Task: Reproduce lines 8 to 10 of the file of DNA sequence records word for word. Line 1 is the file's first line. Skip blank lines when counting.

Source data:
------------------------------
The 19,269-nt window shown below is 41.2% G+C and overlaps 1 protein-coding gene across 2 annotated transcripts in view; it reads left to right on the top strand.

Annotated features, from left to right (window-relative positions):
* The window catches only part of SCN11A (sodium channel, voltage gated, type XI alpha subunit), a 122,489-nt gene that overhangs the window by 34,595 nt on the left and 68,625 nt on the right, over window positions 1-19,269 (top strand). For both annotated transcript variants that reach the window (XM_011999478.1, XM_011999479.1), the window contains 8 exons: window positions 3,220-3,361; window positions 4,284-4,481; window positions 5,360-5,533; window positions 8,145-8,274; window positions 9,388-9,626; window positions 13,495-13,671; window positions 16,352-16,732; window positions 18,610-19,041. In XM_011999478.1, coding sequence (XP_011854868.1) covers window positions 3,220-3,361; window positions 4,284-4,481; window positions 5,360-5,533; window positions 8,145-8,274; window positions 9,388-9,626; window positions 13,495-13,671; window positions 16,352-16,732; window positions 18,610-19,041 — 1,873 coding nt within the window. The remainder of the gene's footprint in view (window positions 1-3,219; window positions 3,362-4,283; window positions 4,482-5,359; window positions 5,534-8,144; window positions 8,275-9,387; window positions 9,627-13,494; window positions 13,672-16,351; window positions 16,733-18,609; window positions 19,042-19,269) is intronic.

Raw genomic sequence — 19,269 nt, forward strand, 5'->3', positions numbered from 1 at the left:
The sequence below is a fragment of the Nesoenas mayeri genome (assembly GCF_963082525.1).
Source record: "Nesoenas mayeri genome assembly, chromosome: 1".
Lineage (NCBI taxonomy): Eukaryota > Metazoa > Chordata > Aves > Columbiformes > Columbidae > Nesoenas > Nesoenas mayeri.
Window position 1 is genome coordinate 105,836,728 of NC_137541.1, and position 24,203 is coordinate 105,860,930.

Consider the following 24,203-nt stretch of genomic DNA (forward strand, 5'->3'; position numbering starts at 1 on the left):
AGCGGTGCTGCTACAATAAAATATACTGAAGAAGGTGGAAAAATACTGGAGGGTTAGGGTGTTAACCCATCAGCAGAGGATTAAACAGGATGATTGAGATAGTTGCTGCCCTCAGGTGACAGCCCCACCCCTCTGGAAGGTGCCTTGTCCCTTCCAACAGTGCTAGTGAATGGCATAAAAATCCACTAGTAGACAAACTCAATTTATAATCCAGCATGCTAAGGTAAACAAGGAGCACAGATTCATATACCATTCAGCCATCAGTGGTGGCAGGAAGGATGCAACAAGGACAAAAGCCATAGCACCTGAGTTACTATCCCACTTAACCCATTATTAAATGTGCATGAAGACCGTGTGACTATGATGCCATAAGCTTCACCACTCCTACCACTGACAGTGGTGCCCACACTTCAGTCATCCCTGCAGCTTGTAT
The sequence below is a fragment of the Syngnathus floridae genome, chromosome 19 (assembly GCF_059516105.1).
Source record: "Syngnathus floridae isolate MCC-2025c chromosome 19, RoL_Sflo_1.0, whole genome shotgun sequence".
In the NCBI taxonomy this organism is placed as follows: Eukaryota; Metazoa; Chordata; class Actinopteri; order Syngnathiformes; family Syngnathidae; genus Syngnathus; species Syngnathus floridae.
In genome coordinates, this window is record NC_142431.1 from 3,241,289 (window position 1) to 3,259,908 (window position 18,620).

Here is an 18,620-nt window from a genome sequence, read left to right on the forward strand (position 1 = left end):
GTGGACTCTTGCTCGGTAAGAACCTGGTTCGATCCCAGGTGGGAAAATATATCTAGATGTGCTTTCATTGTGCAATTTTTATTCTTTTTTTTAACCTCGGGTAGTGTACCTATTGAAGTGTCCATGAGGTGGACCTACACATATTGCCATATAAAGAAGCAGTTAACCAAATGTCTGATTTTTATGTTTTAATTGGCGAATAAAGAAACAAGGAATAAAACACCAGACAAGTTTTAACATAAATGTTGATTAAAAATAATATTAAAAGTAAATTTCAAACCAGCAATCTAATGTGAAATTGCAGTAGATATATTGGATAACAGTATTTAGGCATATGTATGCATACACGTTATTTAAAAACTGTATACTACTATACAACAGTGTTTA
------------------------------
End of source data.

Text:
Window position 1 is genome coordinate 105,836,728 of NC_137541.1, and position 24,203 is coordinate 105,860,930.

Consider the following 24,203-nt stretch of genomic DNA (forward strand, 5'->3'; position numbering starts at 1 on the left):
AGCGGTGCTGCTACAATAAAATATACTGAAGAAGGTGGAAAAATACTGGAGGGTTAGGGTGTTAACCCATCAGCAGAGGATTAAACAGGATGATTGAGATAGTTGCTGCCCTCAGGTGACAGCCCCACCCCTCTGGAAGGTGCCTTGTCCCTTCCAACAGTGCTAGTGAATGGCATAAAAATCCACTAGTAGACAAACTCAATTTATAATCCAGCATGCTAAGGTAAACAAGGAGCACAGATTCATATACCATTCAGCCATCAGTGGTGGCAGGAAGGATGCAACAAGGACAAAAGCCATAGCACCTGAGTTACTATCCCACTTAACCCATTATTAAATGTGCATGAAGACCGTGTGACTATGATGCCATAAGCTTCACCACTCCTACCACTGACAGTGGTGCCCACACTTCAGTCATCCCTGCAGCTTGTAT